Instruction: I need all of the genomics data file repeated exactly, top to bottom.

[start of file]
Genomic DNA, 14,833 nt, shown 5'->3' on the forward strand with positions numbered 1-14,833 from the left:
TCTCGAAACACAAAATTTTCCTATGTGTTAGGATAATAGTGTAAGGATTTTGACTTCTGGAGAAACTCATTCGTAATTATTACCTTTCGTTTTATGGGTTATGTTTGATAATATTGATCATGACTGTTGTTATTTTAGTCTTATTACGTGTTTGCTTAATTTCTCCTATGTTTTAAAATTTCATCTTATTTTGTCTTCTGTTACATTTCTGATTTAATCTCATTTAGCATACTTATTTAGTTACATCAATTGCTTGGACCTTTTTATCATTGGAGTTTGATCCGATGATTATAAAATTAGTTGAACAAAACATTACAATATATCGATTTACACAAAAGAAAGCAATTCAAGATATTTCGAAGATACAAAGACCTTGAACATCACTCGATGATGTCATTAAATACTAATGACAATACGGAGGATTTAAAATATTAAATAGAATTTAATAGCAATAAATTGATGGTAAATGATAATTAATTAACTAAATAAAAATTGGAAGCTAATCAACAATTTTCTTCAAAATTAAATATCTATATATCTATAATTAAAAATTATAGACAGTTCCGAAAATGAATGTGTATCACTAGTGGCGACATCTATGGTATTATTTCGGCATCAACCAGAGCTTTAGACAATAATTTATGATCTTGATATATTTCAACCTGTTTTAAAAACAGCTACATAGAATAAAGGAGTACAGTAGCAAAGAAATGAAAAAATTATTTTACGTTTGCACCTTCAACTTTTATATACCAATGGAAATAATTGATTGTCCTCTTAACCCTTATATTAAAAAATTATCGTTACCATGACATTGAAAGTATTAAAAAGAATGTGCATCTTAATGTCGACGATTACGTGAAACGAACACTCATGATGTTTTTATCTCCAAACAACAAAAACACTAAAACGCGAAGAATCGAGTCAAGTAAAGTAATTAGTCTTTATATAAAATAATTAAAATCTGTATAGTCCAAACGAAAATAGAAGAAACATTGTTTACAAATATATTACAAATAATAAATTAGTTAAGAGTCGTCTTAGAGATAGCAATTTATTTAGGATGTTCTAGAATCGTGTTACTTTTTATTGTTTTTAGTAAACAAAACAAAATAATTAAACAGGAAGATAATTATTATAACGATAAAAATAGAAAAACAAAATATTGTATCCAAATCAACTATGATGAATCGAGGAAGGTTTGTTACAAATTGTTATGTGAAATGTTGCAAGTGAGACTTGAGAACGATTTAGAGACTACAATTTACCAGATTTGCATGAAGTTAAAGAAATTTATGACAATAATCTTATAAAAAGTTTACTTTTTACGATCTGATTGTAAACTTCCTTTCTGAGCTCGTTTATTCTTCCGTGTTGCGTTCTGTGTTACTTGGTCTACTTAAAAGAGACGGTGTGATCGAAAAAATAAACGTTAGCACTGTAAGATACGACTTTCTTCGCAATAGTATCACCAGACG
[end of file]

Genomic DNA, 14,833 nt, shown 5'->3' on the forward strand with positions numbered 1-14,833 from the left:
TCTCGAAACACAAAATTTTCCTATGTGTTAGGATAATAGTGTAAGGATTTTGACTTCTGGAGAAACTCATTCGTAATTATTACCTTTCGTTTTATGGGTTATGTTTGATAATATTGATCATGACTGTTGTTATTTTAGTCTTATTACGTGTTTGCTTAATTTCTCCTATGTTTTAAAATTTCATCTTATTTTGTCTTCTGTTACATTTCTGATTTAATCTCATTTAGCATACTTATTTAGTTACATCAATTGCTTGGACCTTTTTATCATTGGAGTTTGATCCGATGATTATAAAATTAGTTGAACAAAACATTACAATATATCGATTTACACAAAAGAAAGCAATTCAAGATATTTCGAAGATACAAAGACCTTGAACATCACTCGATGATGTCATTAAATACTAATGACAATACGGAGGATTTAAAATATTAAATAGAATTTAATAGCAATAAATTGATGGTAAATGATAATTAATTAACTAAATAAAAATTGGAAGCTAATCAACAATTTTCTTCAAAATTAAATATCTATATATCTATAATTAAAAATTATAGACAGTTCCGAAAATGAATGTGTATCACTAGTGGCGACATCTATGGTATTATTTCGGCATCAACCAGAGCTTTAGACAATAATTTATGATCTTGATATATTTCAACCTGTTTTAAAAACAGCTACATAGAATAAAGGAGTACAGTAGCAAAGAAATGAAAAAATTATTTTACGTTTGCACCTTCAACTTTTATATACCAATGGAAATAATTGATTGTCCTCTTAACCCTTATATTAAAAAATTATCGTTACCATGACATTGAAAGTATTAAAAAGAATGTGCATCTTAATGTCGACGATTACGTGAAACGAACACTCATGATGTTTTTATCTCCAAACAACAAAAACACTAAAACGCGAAGAATCGAGTCAAGTAAAGTAATTAGTCTTTATATAAAATAATTAAAATCTGTATAGTCCAAACGAAAATAGAAGAAACATTGTTTACAAATATATTACAAATAATAAATTAGTTAAGAGTCGTCTTAGAGATAGCAATTTATTTAGGATGTTCTAGAATCGTGTTACTTTTTATTGTTTTTAGTAAACAAAACAAAATAATTAAACAGGAAGATAATTATTATAACGATAAAAATAGAAAAACAAAATATTGTATCCAAATCAACTATGATGAATCGAGGAAGGTTTGTTACAAATTGTTATGTGAAATGTTGCAAGTGAGACTTGAGAACGATTTAGAGACTACAATTTACCAGATTTGCATGAAGTTAAAGAAATTTATGACAATAATCTTATAAAAAGTTTACTTTTTACGATCTGATTGTAAACTTCCTTTCTGAGCTCGTTTATTCTTCCGTGTTGCGTTCTGTGTTACTTGGTCTACTTAAAAGAGACGGTGTGATCGAAAAAATAAACGTTAGCACTGTAAGATACGACTTTCTTCGCAATAGTATCACCAGACG